Kentucky jails will be able to file monthly reports on whether offenders are paying restitution and abiding by parole conditions under a new law taking effect this year.
The provision won’t affect people who are already serving their sentences, however.
The law, passed during the legislative session that ended April 15, is aimed at closing a loophole that allowed offenders to earn credit toward their total prison sentence for the time they were on the streets. The loophole came about during a push in 2008 to alleviate jail overcrowding.
The Paducah Sun reports that the new provision denies credited time to people who are behind in their restitution until they pay in full.
“In a case where you might receive enough credit to be released, it is an incentive,” Justice and Public Safety Cabinet spokeswoman Jennifer Brislin said. “We can keep you from that credit. Obviously that credit is a huge incentive to individuals, so it helped put some teeth into that.”
Assistant McCracken Commonwealth Attorney Seth Hancock said the old law allowed offenders to avoid restitution payments and shave time off their sentences. The result is some victims may never receive restitution, Hancock said.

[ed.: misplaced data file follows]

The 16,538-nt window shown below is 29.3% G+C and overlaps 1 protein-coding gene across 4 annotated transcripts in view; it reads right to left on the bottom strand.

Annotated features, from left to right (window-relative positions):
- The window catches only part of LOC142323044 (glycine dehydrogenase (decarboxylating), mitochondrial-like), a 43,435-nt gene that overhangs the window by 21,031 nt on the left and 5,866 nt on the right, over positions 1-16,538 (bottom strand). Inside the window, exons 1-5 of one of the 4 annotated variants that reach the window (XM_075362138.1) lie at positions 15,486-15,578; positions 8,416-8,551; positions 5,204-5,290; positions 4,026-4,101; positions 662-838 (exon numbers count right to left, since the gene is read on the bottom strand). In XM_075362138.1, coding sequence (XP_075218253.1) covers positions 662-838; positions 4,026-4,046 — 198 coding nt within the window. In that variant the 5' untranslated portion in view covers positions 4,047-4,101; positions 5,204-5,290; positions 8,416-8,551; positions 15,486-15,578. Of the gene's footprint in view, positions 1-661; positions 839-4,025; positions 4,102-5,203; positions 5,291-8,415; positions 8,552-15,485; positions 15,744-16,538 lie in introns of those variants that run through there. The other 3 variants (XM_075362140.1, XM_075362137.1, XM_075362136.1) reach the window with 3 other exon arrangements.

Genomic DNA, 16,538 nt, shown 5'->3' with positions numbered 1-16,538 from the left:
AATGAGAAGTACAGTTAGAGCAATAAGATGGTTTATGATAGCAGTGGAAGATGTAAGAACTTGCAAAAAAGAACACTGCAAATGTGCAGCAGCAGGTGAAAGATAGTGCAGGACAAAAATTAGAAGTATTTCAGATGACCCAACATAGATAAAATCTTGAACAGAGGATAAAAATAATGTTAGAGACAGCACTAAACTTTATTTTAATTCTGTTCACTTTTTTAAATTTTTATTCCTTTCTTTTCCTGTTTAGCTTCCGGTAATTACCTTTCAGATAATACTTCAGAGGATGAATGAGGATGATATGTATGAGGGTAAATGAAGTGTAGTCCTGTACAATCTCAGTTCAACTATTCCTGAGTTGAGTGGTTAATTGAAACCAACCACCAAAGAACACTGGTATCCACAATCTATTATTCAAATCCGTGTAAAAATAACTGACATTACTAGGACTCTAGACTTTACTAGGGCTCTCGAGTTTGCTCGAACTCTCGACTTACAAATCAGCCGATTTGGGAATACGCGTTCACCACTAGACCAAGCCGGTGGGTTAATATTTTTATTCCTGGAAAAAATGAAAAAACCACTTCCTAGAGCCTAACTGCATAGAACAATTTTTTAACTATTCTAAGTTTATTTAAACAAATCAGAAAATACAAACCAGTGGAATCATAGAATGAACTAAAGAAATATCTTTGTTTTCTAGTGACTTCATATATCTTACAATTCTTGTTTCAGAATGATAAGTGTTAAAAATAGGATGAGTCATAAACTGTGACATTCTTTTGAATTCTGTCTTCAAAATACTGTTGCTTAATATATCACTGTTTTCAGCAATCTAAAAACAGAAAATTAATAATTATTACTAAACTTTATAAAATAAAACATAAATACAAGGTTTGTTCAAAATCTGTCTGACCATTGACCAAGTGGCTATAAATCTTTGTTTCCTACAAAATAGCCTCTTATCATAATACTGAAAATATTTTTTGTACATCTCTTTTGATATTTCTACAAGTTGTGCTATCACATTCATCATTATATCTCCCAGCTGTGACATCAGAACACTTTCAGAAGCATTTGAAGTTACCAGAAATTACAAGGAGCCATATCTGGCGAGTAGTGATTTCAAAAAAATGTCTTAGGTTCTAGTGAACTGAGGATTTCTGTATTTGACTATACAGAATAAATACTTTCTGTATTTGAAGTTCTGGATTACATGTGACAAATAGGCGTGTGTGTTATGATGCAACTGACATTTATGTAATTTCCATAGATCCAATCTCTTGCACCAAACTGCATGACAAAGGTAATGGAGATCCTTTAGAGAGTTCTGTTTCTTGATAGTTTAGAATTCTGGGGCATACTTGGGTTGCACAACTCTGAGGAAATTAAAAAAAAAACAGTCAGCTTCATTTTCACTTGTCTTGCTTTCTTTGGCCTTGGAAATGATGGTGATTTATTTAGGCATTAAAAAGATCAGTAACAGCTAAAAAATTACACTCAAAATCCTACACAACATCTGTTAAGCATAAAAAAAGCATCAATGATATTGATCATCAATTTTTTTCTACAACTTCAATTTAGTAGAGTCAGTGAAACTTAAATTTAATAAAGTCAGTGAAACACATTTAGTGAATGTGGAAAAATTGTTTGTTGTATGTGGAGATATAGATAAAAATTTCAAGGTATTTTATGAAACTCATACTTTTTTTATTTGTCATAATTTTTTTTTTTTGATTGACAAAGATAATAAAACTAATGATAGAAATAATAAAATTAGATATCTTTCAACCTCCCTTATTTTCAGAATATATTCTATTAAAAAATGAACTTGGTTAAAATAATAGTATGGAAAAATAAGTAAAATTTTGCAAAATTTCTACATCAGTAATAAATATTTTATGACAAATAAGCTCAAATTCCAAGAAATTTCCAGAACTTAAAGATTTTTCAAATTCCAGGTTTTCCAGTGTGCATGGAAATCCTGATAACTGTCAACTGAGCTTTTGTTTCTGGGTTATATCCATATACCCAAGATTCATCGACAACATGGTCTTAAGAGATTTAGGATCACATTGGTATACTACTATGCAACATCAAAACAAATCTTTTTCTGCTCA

“Crime should not pay and unfortunately the way the laws are being enforced now, it’s turning out that it kind of does,” he said.
But because the new law doesn’t put any requirements on those already serving a sentence, Hancock has written to the Kentucky Parole Board about two people about to be released from supervision without repaying their victims.
Hancock pointed to the cases of 37-year-old Flavious Duron Lee, of Marion, Ill., and 53-year-old Peter Williams, of Metropolis, Ill.
Lee owes $6,553.49 to Rentway and ColorTime in Paducah stemming from the thefts of electronics, court records show. Although he was ordered to pay the restitution in 2003, he has made only three payments of $100.
Williams owes $19,000 to a Paducah man, according to his court file. In 2007, he was ordered to pay restitution for damage to a Cadillac Escalade as well as for tools, electronics, a mower, utility trailer, air compressor, paintings and a desk. Court records showed he had paid nothing so far.
Those cases are now in the hands of the state parole board. Hancock suggests charging the off enders with contempt of court for not following the original court order to pay restitution.
“They’re specifically granted the power to do this,” Hancock said. “They’ve just never exercised it as far as I can see.”
The parole board is discussing the situation but has no timetable for a resolution, Brislin said. She called it somewhat of a new issue.
“As we recognize these issues, we’re trying to address them,” she said.